The value of a newspaper subscriber list has long been appreciated. An article in the Cairo, Ill. Herald
from April 6, 1916 spells it out: "The Herald would just as soon think of giving away its big newspaper press or its new $3,800 linotype machine as giving away its subscription list. That list has cost the Herald company over $1,000 to acquire and it has been gotten as the result of the hardest kind of work… To give away that medium means complete ruination."
In the internet age, subscriber information is protected largely for fear of identity theft, but recent burglaries in California show what can happen when subscriber lists fall into the wrong hands.
The Los Angeles Times Vacation List Burglaries
According to LA Weekly
, four men have been charged in connection with over $1 million in stolen property that was taken from addresses on the newspaper's vacation list -- a list of subscribers who wanted their newspapers held while they were traveling. A contracted copier repairman for distribution centers that contract with the paper for home delivery gained access to the vacation lists and handed them over to a burglary crew in exchange for a percentage of the money gained from selling stolen items.
While only 25 victims have been identified, an estimated 100 people fell victim to the scam. The case was broken in January 2013 when police responded to a call in Monrovia about a suicidal woman and found a "large cache of cameras and other electronics." Upon further investigation, police obtained search warrants that led them to a storage facility filled with stolen property.
The Contra Costa Times Vacation List Burglaries
In February, a similar case
was reported in Contra Costa County, California. Two burglars were arrested after they allegedly used a subscriber vacation list from The Contra Costa Times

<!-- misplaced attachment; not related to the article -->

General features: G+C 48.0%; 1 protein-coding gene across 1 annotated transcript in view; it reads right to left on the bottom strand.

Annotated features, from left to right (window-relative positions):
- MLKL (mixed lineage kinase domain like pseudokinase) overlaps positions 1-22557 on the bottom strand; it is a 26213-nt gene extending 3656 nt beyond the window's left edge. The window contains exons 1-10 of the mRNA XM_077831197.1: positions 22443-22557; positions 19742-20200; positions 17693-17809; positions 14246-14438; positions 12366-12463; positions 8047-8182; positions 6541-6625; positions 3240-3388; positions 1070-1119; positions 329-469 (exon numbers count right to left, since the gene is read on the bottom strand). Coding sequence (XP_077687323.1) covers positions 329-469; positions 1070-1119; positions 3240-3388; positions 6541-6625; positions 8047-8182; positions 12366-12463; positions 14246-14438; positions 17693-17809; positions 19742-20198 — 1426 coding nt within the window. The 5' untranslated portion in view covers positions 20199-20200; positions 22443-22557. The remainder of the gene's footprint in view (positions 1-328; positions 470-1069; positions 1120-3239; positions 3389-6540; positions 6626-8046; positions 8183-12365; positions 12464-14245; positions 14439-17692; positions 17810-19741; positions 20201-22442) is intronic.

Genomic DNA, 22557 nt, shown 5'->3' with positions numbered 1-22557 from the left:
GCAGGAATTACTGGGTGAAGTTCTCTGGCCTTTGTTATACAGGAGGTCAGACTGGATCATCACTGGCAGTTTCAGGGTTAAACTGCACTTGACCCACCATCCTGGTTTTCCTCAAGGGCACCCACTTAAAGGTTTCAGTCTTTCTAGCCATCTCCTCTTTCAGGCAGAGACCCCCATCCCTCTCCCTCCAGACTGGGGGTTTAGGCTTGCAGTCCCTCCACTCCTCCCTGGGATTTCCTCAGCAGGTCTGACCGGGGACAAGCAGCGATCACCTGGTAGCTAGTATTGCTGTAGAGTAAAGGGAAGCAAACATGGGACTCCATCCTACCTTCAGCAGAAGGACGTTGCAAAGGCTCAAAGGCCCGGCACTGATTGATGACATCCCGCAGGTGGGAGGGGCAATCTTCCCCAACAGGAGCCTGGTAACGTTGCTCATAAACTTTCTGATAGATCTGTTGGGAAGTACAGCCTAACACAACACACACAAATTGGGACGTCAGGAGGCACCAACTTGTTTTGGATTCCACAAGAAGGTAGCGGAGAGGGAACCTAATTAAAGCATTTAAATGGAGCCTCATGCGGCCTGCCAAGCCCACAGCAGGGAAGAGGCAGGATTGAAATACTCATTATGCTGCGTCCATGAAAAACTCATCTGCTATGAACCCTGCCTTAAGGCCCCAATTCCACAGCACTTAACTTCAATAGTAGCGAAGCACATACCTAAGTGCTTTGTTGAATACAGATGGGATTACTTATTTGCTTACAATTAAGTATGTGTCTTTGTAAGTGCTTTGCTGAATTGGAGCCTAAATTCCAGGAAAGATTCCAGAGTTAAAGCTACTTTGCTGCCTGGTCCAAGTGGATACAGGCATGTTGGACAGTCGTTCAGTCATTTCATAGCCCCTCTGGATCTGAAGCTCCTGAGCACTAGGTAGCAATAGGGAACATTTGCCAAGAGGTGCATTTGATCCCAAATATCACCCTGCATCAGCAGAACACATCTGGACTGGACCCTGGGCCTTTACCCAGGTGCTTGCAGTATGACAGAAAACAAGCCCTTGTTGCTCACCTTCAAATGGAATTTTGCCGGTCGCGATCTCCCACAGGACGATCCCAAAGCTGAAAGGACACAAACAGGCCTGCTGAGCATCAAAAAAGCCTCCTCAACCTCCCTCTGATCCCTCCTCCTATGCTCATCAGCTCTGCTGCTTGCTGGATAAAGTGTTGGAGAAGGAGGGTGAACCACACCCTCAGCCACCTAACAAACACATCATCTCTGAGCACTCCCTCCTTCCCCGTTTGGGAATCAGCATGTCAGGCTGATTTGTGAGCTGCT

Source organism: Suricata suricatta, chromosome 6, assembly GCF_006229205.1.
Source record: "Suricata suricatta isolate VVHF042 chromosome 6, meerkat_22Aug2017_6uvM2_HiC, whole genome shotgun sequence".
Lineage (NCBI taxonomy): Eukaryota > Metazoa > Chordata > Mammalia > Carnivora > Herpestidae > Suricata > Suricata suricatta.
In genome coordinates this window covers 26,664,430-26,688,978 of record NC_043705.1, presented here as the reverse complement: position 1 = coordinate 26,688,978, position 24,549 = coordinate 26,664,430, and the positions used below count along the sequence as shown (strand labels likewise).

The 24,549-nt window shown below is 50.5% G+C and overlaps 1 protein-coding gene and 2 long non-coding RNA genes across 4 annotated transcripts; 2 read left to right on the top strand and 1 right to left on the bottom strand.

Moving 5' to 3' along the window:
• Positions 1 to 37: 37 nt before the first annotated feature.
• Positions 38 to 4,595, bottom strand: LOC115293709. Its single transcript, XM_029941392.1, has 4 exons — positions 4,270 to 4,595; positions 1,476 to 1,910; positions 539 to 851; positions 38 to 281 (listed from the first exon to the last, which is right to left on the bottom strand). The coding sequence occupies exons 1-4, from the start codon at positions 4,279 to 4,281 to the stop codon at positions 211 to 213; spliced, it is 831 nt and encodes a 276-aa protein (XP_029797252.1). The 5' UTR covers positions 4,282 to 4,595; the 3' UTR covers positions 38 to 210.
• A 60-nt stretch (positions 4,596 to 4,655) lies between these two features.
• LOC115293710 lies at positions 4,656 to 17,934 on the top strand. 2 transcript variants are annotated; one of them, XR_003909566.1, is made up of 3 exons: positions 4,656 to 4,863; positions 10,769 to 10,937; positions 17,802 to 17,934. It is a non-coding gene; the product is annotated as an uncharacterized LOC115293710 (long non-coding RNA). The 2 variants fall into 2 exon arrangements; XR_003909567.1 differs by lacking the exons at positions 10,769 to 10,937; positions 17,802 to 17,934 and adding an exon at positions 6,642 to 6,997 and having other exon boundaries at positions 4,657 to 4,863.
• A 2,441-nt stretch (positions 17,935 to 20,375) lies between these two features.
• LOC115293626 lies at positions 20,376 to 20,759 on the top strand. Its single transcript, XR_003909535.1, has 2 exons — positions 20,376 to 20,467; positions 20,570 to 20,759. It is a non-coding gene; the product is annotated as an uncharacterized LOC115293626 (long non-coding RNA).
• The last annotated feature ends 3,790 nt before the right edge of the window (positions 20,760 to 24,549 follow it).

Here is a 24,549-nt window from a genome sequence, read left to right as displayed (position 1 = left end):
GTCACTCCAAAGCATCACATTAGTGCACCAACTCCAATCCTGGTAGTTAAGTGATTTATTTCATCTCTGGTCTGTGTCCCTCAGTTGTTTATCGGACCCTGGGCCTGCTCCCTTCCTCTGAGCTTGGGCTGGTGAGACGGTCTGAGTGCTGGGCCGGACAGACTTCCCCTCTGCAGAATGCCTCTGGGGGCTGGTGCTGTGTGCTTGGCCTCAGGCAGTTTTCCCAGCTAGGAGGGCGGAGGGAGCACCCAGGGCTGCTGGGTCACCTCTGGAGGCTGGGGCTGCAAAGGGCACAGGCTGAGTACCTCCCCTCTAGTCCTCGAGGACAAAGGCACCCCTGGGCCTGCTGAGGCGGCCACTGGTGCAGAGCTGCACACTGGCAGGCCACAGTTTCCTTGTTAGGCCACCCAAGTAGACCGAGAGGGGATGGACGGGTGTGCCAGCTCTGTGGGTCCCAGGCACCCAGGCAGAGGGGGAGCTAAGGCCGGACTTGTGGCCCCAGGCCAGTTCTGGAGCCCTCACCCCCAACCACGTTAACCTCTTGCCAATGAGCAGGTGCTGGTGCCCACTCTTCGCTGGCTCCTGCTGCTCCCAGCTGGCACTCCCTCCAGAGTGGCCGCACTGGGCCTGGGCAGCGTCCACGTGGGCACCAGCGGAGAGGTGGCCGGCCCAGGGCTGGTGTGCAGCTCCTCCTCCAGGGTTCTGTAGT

to burglarize at least one home. The pair of burglars was caught when a local resident saw them drive off in the car he had left idling. The car theft is believed to have been a crime of opportunity, but when the car was returned to its owner after the thieves were arrested, the owner discovered a list of subscribers to The Contra Costa Times
who had requested a vacation hold on deliveries. At least one other burglary is believed to be linked with the vacation subscriber list.
The Los Angeles Times
reassured subscribers that no other personal information (such as financial or credit card data) was involved in the robberies. "[T]hese robberies, while terribly unfortunate, are likely limited to a small section of the vast area we cover. We continuously review and upgrade our policies and systems to protect and best serve our customers and have eliminated our vacation pack service to prevent any future concern," said Times
communications vice president Nancy Sullivan.
The Contra Costa Times
has begun an internal investigation as to how the vacation list fell into the wrong hands. A representative for the Bay Area News Group, which distributes The Contra Costa Times
, said that hold lists no longer indicate if a subscriber is on vacation.
What You Should Do
These incidents highlight the importance of taking special precautions with home security when you travel. If you have a trusted neighbor or friend
who can collect your newspapers, there will be no record of your having placed a vacation hold, possibly helping protect your home should a vacation list be obtained by criminals. Vacation home security should also involve using timers to switch multiple lights on and off, continuing to have your yard mowed, and securing every door and window. A home security system adds another layer of home security that can help protect your home -- whether you're at home or out of town.